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IS PETE OVER? After Protesters Confront Buttigieg In South Bend, NBC Panel Declares Him Problematic

Democratic Presidential candidate, South Bend Mayor Pete Buttigieg attends a campaign stop at Stonyfield Farms on April 19, 2019 in Londonderry, New Hampshire.
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The "Meet the Press" panel took direct aim at South Bend mayor and 2020 Democratic presidential contender Pete Buttigieg Sunday morning, expressing serious doubts that Buttigieg can handle a larger constituency than what he already controls as mayor.

 

Buttigieg has been in South Bend most of the week, skipping out on a handful of political events in South Carolina and other early primary states in order to handle the fallout from a viral video that shows a white South Bend police officer shooting a black man brandishing a large knife. The video has ignited protests as well as a debate over whether the officer was really faced with a situation that required the use of deadly force.

On Friday, Buttigieg confronted a group of "Black Lives Matter" protesters to try to quell their concerns, but ended up exposing his own weaknesses. Buttigieg couldn't handle the crowd, read from a prepared statement he held in his hand, and found himself — a progressive — unexpectedly shouldering the blame for what protesters clearly considered a racial incident (though that has yet to be proven).

A video of the confrontation appeared online on Friday evening and shows Buttigieg struggling to handle around 150 protesters, especially after he rightfully admits that its not clear the officer involved in the shooting has a history of racist behavior, as some protesters have claimed.

“I’m mad because my brother died,” a protester, who claimed to be the brother of the man who was shot, is heard shouting at Buttigieg on the video. “People are getting tired of you letting your officers do whatever they want to do.”

“I have been here all my life, and you have not done a damn thing about me or my son or none of these people out here,” a woman claiming to be the deceased's mother added. “It’s time for you to do something.”

That's when it got really awkward.

The exchange went like this:

 

Mayor Pete Buttigieg: “I do not have evidence that there has been discipline for racist behavior...”

Protester: “You running for president and you expect black people to vote for you?”

Buttigieg: “I’m not asking for your vote.”

Protester: “You ain’t gonna get it either.”

In fairness to Buttigieg, his position is a difficult one. In many of the officer-involved shooting incidents of the past several years, the officer's behavior is in question. In this instance, it may not be; the offender clearly intended to threaten the officer, if not injure him, and the officer's perception of the situation will need to be taken into account — specifically whether he felt the offender was going to kill him. It's too early for a definitive determination on the situation and Buttigieg knows it.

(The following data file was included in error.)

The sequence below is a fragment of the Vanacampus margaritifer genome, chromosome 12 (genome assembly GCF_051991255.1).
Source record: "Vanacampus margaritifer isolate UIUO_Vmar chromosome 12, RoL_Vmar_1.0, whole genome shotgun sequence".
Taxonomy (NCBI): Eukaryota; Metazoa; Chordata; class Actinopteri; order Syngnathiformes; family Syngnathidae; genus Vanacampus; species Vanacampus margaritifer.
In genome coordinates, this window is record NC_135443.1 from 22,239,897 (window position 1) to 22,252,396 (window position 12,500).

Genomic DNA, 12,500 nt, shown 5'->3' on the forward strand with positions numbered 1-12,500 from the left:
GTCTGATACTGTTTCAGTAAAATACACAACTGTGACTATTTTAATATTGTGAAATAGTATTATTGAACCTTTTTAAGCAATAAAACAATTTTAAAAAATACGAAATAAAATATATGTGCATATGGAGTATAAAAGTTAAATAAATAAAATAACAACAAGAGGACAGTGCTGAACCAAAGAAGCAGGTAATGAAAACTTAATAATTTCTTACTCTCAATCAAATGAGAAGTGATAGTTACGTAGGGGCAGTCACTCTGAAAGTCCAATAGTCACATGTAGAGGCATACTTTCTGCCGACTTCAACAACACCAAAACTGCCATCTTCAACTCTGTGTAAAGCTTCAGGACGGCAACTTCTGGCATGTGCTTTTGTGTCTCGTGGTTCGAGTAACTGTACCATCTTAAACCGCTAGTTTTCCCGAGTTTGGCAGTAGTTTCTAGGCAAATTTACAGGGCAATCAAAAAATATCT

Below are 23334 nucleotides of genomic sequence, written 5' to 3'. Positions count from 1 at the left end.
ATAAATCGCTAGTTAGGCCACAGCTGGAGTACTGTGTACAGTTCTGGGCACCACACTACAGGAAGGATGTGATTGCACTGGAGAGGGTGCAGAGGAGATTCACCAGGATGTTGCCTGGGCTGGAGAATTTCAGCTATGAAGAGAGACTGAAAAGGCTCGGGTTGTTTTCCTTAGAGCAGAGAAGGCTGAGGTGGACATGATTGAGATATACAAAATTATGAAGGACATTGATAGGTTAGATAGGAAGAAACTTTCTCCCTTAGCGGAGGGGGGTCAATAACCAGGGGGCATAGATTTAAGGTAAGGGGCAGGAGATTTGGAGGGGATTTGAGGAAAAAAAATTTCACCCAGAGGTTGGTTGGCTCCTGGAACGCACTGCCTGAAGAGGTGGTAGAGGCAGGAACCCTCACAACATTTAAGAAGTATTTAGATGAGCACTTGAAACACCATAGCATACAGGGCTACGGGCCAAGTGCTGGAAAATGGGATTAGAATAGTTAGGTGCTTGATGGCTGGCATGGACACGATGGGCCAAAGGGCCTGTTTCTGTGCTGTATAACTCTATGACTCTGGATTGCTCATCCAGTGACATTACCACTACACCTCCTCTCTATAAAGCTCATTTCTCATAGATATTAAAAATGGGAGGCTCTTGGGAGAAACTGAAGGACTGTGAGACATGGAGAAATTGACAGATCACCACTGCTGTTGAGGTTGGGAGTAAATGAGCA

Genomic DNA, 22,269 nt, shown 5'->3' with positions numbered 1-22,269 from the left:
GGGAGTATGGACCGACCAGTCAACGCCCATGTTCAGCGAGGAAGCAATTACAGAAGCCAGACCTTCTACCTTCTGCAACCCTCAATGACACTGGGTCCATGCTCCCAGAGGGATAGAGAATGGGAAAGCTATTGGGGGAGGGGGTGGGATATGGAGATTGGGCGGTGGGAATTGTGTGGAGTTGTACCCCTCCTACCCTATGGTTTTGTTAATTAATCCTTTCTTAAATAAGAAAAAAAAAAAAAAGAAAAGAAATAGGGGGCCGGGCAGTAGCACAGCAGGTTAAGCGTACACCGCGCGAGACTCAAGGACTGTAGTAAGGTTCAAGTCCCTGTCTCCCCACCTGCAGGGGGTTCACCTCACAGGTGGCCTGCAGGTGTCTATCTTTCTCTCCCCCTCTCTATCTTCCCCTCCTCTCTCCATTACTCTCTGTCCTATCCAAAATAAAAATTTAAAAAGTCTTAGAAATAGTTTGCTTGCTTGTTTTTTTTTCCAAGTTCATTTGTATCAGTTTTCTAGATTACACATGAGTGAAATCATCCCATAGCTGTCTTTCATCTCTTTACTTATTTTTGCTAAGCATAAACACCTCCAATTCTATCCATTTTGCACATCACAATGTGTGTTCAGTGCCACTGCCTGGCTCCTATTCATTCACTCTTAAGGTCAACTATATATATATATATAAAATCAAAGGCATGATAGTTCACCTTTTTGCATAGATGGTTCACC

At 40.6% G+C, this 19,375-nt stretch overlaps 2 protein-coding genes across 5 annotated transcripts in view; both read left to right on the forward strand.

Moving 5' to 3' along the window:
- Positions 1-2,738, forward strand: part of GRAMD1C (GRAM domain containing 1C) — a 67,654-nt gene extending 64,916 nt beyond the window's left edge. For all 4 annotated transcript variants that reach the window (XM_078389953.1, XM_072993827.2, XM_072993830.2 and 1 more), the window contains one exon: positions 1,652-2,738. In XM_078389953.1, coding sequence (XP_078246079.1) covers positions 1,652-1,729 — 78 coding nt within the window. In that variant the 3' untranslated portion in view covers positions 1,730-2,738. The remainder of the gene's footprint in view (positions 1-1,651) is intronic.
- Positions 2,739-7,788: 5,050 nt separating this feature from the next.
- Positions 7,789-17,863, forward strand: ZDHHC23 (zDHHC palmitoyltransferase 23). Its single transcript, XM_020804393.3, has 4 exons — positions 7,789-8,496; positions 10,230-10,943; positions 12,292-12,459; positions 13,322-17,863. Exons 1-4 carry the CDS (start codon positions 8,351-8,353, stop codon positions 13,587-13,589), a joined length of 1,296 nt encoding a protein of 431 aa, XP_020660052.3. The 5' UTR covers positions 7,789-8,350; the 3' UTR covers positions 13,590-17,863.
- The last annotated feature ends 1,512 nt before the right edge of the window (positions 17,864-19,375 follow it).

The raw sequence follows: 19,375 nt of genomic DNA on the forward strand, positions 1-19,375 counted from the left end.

But that's the problem with a mayor running for a top office: his actions at home are closely watched by an entire nation of voters. In this case, viewers witnessed Buttigieg losing control of a situation, refusing to sign a petition, losing out to hecklers, and, ultimately, looking powerless.

The best Buttigieg could do was offer to contact the Department of Justice to look into the issue and encourage the South Bend police department to consider the mandatory use of body cameras.

On NBC Sunday Morning, the panel seemed to indicate that the incident spelled the end of Pete Buttigieg's run for national office.

WATCH:

 

The panel was especially concerned that Buttigieg, as a candidate, can't survive a campaign that will look at his "actual record," as opposed to the way Buttigieg has presented himself on television. One or two panelists even made the point that Buttigieg seems out of his depth, and may have had a worse week than former Vice President Joe Biden, who is in hot water after speaking well of former colleagues who were open segregationists.

Mayor Pete is probably far from "over," but this isn't the best situation to be in in a week where 20 of the 2020 contenders will debate — and race is certain to come up.

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